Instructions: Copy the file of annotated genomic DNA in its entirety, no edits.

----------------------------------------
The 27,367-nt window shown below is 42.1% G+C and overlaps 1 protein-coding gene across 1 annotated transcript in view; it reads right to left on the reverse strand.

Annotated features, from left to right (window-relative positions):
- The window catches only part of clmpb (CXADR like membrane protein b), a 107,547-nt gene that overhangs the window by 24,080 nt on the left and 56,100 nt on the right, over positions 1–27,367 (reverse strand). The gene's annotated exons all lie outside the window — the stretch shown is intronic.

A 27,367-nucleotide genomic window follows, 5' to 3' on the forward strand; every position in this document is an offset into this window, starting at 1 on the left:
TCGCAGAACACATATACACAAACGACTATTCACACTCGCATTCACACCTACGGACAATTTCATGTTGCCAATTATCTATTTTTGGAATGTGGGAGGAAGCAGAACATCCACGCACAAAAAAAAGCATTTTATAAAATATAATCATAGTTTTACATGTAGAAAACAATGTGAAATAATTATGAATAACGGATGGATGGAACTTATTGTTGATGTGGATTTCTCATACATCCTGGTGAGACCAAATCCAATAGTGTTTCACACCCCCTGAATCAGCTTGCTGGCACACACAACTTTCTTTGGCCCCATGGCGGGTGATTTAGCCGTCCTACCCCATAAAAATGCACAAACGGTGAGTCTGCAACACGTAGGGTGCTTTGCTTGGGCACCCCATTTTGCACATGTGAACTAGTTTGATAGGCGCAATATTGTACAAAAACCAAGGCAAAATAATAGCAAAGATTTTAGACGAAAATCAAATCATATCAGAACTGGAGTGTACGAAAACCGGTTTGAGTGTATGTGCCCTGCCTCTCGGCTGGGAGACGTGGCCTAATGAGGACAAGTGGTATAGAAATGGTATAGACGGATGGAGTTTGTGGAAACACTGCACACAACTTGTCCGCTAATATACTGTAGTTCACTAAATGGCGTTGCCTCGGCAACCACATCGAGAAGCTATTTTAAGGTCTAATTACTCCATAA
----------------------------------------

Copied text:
The 27,367-nt window shown below is 42.1% G+C and overlaps 1 protein-coding gene across 1 annotated transcript in view; it reads right to left on the reverse strand.

Annotated features, from left to right (window-relative positions):
- The window catches only part of clmpb (CXADR like membrane protein b), a 107,547-nt gene that overhangs the window by 24,080 nt on the left and 56,100 nt on the right, over positions 1–27,367 (reverse strand). The gene's annotated exons all lie outside the window — the stretch shown is intronic.

A 27,367-nucleotide genomic window follows, 5' to 3' on the forward strand; every position in this document is an offset into this window, starting at 1 on the left:
TCGCAGAACACATATACACAAACGACTATTCACACTCGCATTCACACCTACGGACAATTTCATGTTGCCAATTATCTATTTTTGGAATGTGGGAGGAAGCAGAACATCCACGCACAAAAAAAAGCATTTTATAAAATATAATCATAGTTTTACATGTAGAAAACAATGTGAAATAATTATGAATAACGGATGGATGGAACTTATTGTTGATGTGGATTTCTCATACATCCTGGTGAGACCAAATCCAATAGTGTTTCACACCCCCTGAATCAGCTTGCTGGCACACACAACTTTCTTTGGCCCCATGGCGGGTGATTTAGCCGTCCTACCCCATAAAAATGCACAAACGGTGAGTCTGCAACACGTAGGGTGCTTTGCTTGGGCACCCCATTTTGCACATGTGAACTAGTTTGATAGGCGCAATATTGTACAAAAACCAAGGCAAAATAATAGCAAAGATTTTAGACGAAAATCAAATCATATCAGAACTGGAGTGTACGAAAACCGGTTTGAGTGTATGTGCCCTGCCTCTCGGCTGGGAGACGTGGCCTAATGAGGACAAGTGGTATAGAAATGGTATAGACGGATGGAGTTTGTGGAAACACTGCACACAACTTGTCCGCTAATATACTGTAGTTCACTAAATGGCGTTGCCTCGGCAACCACATCGAGAAGCTATTTTAAGGTCTAATTACTCCATAA